Rachel was also frustrated with the “computer says no” attitude of Sky’s team. After exchanging online messages with Sky about her uncle’s personal details, Rachel was refused help because she didn’t know Rodney’s password – and nor did he. Only when Rachel started tweeting about the problem – with thousands sharing her tweets – did Sky rectify the issue, halving her uncle’s monthly bill.

“There is absolutely no way, I certainly believe there is no way, that without Twitter kicking off I would have got in touch with the executive office. It would have been a brick wall,” says Rachel. After being passed onto the accessibility team who once again said nothing could be done without a password, Sky got back in touch to escalate the issue to its executive office after Rachel’s tweets went “a little bit crazy”.

There are now tens of replies to Rachel’s tweets indicating that many others have been in the same situation. Tracy Crocker saw the viral tweets and replied, sharing her own experiences. "My dad has Parkinson's and he used to get a lot of calls [where] companies would talk him into buying products and services that he didn't need or couldn't access," she tells me. "He would get easily confused and sales people would add extras that were unnecessary or persuade him that he needed them."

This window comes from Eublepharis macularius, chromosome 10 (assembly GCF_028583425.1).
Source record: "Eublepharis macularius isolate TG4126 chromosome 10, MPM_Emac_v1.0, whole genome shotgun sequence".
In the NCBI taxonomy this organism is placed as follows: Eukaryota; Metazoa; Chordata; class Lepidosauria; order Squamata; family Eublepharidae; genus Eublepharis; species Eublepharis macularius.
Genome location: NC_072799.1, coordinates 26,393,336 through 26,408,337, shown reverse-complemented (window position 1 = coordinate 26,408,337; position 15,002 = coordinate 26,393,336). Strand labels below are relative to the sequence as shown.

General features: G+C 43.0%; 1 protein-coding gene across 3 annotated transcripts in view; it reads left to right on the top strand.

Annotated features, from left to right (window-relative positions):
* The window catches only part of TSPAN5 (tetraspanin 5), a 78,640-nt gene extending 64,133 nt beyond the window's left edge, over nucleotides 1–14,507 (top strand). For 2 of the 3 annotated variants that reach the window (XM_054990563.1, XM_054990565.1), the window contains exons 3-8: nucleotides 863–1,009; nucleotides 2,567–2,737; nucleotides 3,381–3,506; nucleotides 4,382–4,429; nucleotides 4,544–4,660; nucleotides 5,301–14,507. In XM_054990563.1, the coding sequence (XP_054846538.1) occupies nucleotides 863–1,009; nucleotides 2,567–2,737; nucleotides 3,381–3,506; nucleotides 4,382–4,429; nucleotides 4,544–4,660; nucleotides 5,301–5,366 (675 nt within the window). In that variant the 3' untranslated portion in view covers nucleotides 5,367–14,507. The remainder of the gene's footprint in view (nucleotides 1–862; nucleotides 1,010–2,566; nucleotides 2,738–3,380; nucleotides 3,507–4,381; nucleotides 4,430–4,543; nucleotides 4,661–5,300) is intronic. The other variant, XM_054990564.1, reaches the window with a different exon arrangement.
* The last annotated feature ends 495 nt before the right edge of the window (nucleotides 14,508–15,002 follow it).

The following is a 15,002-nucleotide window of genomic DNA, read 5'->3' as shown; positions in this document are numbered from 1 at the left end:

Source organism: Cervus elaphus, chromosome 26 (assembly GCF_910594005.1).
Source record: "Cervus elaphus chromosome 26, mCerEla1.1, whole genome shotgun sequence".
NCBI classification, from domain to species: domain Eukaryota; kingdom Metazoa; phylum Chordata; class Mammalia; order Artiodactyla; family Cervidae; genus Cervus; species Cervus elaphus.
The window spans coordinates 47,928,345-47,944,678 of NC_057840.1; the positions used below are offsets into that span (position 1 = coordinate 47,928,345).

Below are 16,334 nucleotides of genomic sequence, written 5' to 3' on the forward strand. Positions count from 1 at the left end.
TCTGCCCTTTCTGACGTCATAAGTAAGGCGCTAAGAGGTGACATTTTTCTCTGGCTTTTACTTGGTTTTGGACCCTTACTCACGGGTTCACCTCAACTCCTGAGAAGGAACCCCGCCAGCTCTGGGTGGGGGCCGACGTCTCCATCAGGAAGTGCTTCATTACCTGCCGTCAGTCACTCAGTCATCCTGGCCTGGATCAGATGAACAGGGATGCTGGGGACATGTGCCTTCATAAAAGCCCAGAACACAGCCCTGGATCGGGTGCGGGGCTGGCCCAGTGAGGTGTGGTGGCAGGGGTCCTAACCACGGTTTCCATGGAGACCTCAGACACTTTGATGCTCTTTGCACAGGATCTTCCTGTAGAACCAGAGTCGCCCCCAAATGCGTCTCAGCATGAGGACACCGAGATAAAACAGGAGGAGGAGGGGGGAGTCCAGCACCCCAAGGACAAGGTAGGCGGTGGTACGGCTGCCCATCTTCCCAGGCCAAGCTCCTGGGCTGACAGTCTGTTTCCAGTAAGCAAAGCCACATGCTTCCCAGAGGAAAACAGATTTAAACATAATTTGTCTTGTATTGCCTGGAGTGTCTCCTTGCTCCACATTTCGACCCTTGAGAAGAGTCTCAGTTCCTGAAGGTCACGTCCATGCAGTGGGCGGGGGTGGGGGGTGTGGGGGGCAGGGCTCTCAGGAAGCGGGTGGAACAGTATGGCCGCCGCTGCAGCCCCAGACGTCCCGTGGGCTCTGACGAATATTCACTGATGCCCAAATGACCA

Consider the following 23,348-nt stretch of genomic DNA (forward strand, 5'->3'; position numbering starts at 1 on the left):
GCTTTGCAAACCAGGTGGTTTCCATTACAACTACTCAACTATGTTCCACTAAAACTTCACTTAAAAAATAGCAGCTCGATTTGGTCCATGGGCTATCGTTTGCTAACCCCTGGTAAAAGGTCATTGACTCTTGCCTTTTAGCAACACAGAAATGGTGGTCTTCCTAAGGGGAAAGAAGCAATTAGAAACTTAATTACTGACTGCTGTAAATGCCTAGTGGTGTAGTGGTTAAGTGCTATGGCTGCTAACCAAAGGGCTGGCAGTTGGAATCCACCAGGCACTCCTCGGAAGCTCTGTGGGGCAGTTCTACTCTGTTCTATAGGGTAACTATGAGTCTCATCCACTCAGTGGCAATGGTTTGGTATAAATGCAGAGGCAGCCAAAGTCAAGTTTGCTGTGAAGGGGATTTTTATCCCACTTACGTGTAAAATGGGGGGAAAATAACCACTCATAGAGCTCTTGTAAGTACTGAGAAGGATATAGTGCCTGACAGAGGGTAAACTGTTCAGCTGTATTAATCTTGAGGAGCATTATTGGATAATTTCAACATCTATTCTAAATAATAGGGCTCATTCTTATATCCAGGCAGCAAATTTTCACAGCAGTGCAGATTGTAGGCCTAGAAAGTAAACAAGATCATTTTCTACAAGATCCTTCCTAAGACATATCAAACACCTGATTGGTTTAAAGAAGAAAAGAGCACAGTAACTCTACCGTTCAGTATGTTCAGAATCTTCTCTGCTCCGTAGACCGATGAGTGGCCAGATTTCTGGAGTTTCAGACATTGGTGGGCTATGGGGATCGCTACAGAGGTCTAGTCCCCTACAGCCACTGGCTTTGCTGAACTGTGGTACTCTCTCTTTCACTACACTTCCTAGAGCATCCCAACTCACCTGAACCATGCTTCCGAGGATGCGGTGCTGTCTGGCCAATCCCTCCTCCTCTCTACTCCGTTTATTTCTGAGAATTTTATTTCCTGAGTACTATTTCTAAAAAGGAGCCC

Parkinson's means that Tracy's 76-year-old father has memory problems and difficulty processing information, meaning he can't take in a lot of information presented to him at once. Only when Tracy and her 75-year-old mother got power of attorney - a legal document that allows you to act on behalf of the vulnerable - did the issue fully come to light. Tracy's father had signed up for multiple TV packages despite not owning a satellite dish, while IT companies would cold call and offer help with his computer. 

"It does make me really cross and sad that some unscrupulous businesses are knowingly targeting and taking advantage of elderly people or people with dementia," says Tracy. To illustrate her father's vulnerabilty she tells a quick story. "[He] decided he needed a new lawnmower so he went to the garden shop and chatted over his needs with the sales man. He finally agreed on a shiny new ride-on mower. All bells and whistles. He paid in full on a card.

"A few weeks later Mum was called about delivery... but the house they live in had no access whatsoever to the back garden. There was also a small stream with a bridge, so there was no chance that the mower could ever get to the grass! Crazy!" Thankfully, the company agreed to a refund.